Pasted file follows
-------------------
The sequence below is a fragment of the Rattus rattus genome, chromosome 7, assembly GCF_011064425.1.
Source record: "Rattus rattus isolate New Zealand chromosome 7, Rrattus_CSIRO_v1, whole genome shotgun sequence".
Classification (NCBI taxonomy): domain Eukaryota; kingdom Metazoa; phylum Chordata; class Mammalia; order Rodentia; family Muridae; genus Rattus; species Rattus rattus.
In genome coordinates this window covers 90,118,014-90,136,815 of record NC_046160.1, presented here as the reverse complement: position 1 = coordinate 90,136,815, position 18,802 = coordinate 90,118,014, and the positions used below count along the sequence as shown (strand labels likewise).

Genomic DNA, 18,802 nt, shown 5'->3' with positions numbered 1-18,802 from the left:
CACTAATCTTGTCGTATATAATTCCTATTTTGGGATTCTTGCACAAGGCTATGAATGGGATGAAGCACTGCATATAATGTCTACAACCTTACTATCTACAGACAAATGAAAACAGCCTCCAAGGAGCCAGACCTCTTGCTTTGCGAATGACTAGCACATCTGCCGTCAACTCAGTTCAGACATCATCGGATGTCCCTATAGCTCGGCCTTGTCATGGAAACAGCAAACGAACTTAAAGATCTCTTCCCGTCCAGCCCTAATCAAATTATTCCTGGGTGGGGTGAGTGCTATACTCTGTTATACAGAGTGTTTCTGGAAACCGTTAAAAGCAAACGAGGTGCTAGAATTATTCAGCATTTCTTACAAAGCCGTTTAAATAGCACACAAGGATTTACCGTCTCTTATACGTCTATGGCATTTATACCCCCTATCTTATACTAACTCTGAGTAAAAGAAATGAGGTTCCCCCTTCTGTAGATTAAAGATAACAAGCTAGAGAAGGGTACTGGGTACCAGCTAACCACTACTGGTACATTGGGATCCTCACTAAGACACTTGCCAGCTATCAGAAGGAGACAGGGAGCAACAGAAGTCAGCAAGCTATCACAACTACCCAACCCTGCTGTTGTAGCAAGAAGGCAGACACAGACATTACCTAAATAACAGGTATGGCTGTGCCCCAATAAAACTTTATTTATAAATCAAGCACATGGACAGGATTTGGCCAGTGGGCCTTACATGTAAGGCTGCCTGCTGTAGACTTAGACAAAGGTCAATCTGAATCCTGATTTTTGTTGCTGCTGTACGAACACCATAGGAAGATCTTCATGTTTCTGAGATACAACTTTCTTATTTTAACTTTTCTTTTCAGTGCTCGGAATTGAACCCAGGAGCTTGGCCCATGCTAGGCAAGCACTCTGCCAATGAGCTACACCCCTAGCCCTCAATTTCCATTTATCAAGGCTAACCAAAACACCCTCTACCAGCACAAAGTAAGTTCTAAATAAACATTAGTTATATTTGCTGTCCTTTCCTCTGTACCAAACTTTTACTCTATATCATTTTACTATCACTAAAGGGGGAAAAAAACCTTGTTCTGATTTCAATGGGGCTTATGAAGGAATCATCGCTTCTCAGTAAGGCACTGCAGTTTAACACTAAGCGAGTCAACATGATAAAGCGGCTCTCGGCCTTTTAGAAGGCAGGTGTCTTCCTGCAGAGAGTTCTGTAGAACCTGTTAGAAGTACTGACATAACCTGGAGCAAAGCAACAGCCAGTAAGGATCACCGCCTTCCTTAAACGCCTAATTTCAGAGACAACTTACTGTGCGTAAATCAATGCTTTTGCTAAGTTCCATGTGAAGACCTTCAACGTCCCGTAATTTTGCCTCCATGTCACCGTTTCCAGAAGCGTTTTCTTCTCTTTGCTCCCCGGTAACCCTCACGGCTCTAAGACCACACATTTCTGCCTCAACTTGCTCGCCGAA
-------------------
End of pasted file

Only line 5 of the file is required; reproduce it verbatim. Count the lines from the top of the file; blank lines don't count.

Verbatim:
Genomic DNA, 18,802 nt, shown 5'->3' with positions numbered 1-18,802 from the left: